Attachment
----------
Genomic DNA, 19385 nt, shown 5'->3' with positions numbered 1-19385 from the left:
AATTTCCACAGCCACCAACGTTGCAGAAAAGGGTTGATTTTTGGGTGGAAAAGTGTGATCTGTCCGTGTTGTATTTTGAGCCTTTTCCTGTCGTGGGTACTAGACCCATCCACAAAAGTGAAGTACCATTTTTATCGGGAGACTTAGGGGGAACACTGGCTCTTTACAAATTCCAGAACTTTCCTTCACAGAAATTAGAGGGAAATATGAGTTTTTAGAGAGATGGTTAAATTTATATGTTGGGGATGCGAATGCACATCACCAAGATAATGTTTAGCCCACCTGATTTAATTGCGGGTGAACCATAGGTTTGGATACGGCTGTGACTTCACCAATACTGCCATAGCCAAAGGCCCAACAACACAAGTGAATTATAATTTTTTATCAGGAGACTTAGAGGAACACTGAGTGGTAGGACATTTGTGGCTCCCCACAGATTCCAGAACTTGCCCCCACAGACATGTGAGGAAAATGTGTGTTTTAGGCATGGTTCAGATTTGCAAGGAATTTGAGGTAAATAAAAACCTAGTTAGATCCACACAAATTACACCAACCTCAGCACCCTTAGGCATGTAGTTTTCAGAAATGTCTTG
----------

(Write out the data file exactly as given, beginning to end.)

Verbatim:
Genomic DNA, 19385 nt, shown 5'->3' with positions numbered 1-19385 from the left:
AATTTCCACAGCCACCAACGTTGCAGAAAAGGGTTGATTTTTGGGTGGAAAAGTGTGATCTGTCCGTGTTGTATTTTGAGCCTTTTCCTGTCGTGGGTACTAGACCCATCCACAAAAGTGAAGTACCATTTTTATCGGGAGACTTAGGGGGAACACTGGCTCTTTACAAATTCCAGAACTTTCCTTCACAGAAATTAGAGGGAAATATGAGTTTTTAGAGAGATGGTTAAATTTATATGTTGGGGATGCGAATGCACATCACCAAGATAATGTTTAGCCCACCTGATTTAATTGCGGGTGAACCATAGGTTTGGATACGGCTGTGACTTCACCAATACTGCCATAGCCAAAGGCCCAACAACACAAGTGAATTATAATTTTTTATCAGGAGACTTAGAGGAACACTGAGTGGTAGGACATTTGTGGCTCCCCACAGATTCCAGAACTTGCCCCCACAGACATGTGAGGAAAATGTGTGTTTTAGGCATGGTTCAGATTTGCAAGGAATTTGAGGTAAATAAAAACCTAGTTAGATCCACACAAATTACACCAACCTCAGCACCCTTAGGCATGTAGTTTTCAGAAATGTCTTG